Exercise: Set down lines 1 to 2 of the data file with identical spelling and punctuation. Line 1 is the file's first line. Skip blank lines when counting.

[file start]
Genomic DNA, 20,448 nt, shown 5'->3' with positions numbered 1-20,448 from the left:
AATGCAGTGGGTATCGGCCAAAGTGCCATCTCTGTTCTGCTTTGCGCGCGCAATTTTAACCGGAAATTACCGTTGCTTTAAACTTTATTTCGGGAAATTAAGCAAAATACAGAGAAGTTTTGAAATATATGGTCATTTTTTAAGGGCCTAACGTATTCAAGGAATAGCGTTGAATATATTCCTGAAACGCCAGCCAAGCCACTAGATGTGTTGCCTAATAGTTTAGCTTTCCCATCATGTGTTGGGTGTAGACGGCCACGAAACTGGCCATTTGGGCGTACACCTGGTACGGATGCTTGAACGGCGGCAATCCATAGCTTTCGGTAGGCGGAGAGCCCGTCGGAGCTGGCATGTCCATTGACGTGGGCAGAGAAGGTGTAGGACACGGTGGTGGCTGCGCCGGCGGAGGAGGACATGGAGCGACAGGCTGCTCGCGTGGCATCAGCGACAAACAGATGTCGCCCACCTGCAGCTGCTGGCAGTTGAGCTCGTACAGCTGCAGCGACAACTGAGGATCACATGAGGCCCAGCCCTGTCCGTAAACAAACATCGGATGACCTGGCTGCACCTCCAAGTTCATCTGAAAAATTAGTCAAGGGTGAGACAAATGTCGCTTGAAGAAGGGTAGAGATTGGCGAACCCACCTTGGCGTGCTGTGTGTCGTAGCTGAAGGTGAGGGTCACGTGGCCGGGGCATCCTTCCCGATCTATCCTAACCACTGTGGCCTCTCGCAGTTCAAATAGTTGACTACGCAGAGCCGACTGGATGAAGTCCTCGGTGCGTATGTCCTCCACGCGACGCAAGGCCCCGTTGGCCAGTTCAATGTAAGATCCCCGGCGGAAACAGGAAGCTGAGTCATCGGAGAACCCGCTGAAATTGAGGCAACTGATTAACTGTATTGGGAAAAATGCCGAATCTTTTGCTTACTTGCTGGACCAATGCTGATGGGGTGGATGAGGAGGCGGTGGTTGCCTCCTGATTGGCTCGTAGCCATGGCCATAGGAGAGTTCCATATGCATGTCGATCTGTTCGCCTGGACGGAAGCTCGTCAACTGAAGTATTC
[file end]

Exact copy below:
Genomic DNA, 20,448 nt, shown 5'->3' with positions numbered 1-20,448 from the left:
AATGCAGTGGGTATCGGCCAAAGTGCCATCTCTGTTCTGCTTTGCGCGCGCAATTTTAACCGGAAATTACCGTTGCTTTAAACTTTATTTCGGGAAATTAAGCAAAATACAGAGAAGTTTTGAAATATATGGTCATTTTTTAAGGGCCTAACGTATTCAAGGAATAGCGTTGAATATATTCCTGAAACGCCAGCCAAGCCACTAGATGTGTTGCCTAATAGTTTAGCTTTCCCATCATGTGTTGGGTGTAGACGGCCACGAAACTGGCCATTTGGGCGTACACCTGGTACGGATGCTTGAACGGCGGCAATCCATAGCTTTCGGTAGGCGGAGAGCCCGTCGGAGCTGGCATGTCCATTGACGTGGGCAGAGAAGGTGTAGGACACGGTGGTGGCTGCGCCGGCGGAGGAGGACATGGAGCGACAGGCTGCTCGCGTGGCATCAGCGACAAACAGATGTCGCCCACCTGCAGCTGCTGGCAGTTGAGCTCGTACAGCTGCAGCGACAACTGAGGATCACATGAGGCCCAGCCCTGTCCGTAAACAAACATCGGATGACCTGGCTGCACCTCCAAGTTCATCTGAAAAATTAGTCAAGGGTGAGACAAATGTCGCTTGAAGAAGGGTAGAGATTGGCGAACCCACCTTGGCGTGCTGTGTGTCGTAGCTGAAGGTGAGGGTCACGTGGCCGGGGCATCCTTCCCGATCTATCCTAACCACTGTGGCCTCTCGCAGTTCAAATAGTTGACTACGCAGAGCCGACTGGATGAAGTCCTCGGTGCGTATGTCCTCCACGCGACGCAAGGCCCCGTTGGCCAGTTCAATGTAAGATCCCCGGCGGAAACAGGAAGCTGAGTCATCGGAGAACCCGCTGAAATTGAGGCAACTGATTAACTGTATTGGGAAAAATGCCGAATCTTTTGCTTACTTGCTGGACCAATGCTGATGGGGTGGATGAGGAGGCGGTGGTTGCCTCCTGATTGGCTCGTAGCCATGGCCATAGGAGAGTTCCATATGCATGTCGATCTGTTCGCCTGGACGGAAGCTCGTCAACTGAAGTATTC